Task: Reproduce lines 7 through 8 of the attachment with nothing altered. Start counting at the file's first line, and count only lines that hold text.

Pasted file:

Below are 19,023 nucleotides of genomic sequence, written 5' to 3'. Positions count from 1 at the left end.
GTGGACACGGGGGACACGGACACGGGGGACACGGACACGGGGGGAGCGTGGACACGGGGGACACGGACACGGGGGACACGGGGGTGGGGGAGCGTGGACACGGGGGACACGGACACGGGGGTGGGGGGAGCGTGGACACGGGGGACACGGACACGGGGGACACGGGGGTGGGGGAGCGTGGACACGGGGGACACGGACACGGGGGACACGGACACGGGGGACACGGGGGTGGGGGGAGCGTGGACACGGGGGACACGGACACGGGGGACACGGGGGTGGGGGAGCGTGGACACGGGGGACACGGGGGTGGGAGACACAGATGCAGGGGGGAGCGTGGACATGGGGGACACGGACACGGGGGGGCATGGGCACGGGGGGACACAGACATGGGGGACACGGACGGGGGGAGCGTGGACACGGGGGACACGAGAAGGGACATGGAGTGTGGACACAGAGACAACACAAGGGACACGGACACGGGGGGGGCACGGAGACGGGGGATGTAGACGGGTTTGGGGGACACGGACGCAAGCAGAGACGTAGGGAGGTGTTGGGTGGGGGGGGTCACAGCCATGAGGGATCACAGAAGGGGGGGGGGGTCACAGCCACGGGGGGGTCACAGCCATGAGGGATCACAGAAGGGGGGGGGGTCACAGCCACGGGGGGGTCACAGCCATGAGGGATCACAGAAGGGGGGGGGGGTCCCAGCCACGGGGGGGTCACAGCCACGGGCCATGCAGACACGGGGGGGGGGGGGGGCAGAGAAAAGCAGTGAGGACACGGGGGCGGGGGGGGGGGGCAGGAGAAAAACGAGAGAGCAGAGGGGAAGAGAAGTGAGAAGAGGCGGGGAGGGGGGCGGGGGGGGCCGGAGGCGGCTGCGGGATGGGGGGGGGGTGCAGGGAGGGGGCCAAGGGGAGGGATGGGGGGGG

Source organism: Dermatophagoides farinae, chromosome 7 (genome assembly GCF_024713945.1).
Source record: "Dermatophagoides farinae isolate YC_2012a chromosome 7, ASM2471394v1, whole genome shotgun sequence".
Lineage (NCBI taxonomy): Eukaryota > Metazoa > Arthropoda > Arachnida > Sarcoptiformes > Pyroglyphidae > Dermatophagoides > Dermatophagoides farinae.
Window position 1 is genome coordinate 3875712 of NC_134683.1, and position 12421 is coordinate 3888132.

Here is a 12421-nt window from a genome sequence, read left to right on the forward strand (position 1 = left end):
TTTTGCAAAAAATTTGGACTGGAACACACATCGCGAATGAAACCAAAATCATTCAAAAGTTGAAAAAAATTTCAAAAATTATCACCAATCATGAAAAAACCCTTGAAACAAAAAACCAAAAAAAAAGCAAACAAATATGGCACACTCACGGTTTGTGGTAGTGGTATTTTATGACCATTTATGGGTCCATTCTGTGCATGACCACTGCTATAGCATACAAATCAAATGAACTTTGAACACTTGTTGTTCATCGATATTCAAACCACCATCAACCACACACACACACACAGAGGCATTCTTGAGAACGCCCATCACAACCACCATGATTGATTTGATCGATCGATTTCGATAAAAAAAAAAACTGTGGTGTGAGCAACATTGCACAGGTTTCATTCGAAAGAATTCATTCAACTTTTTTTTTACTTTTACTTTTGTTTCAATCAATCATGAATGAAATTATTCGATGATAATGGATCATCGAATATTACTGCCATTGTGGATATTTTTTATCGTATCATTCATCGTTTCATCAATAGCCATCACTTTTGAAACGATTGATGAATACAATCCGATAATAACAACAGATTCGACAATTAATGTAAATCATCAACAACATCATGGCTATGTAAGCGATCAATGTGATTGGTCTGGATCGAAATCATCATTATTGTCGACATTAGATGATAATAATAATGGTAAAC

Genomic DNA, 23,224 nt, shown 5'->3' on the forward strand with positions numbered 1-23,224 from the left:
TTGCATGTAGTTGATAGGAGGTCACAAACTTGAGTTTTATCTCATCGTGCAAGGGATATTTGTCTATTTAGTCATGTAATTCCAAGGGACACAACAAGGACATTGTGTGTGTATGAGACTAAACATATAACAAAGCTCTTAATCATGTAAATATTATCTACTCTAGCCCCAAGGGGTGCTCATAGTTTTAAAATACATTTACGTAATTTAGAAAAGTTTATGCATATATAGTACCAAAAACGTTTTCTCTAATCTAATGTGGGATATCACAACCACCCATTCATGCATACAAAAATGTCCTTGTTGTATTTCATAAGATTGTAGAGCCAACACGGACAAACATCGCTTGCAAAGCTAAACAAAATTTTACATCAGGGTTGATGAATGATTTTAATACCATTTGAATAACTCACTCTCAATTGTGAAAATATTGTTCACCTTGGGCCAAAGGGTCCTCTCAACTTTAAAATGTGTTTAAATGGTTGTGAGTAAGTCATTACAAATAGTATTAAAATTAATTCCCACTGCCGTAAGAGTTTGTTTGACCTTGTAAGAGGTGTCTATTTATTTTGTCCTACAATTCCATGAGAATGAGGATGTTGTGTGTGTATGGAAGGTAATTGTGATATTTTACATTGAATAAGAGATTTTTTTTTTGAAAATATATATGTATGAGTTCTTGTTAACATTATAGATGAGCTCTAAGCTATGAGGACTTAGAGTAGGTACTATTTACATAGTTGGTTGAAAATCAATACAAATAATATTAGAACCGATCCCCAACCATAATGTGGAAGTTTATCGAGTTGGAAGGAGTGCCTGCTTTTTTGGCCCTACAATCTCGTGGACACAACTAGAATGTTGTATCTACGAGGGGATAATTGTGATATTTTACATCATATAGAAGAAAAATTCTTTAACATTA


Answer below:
Here is a 12421-nt window from a genome sequence, read left to right on the forward strand (position 1 = left end):
TTTTGCAAAAAATTTGGACTGGAACACACATCGCGAATGAAACCAAAATCATTCAAAAGTTGAAAAAAATTTCAAAAATTATCACCAATCATGAAAAAACCCTTGAAACAAAAAACCAAAAAAAAAGCAAACAAATATGGCACACTCACGGTTTGTGGTAGTGGTATTTTATGACCATTTATGGGTCCATTCTGTGCATGACCACTGCTATAGCATACAAATCAAATGAACTTTGAACACTTGTTGTTCATCGATATTCAAACCACCATCAACCACACACACACACACAGAGGCATTCTTGAGAACGCCCATCACAACCACCATGATTGATTTGATCGATCGATTTCGATAAAAAAAAAAACTGTGGTGTGAGCAACATTGCACAGGTTTCATTCGAAAGAATTCATTCAACTTTTTTTTTACTTTTACTTTTGTTTCAATCAATCATGAATGAAATTATTCGATGATAATGGATCATCGAATATTACTGCCATTGTGGATATTTTTTATCGTATCATTCATCGTTTCATCAATAGCCATCACTTTTGAAACGATTGATGAATACAATCCGATAATAACAACAGATTCGACAATTAATGTAAATCATCAACAACATCATGGCTATGTAAGCGATCAATGTGATTGGTCTGGATCGAAATCATCATTATTGTCGACATTAGATGATAATAATAATGGTAAAC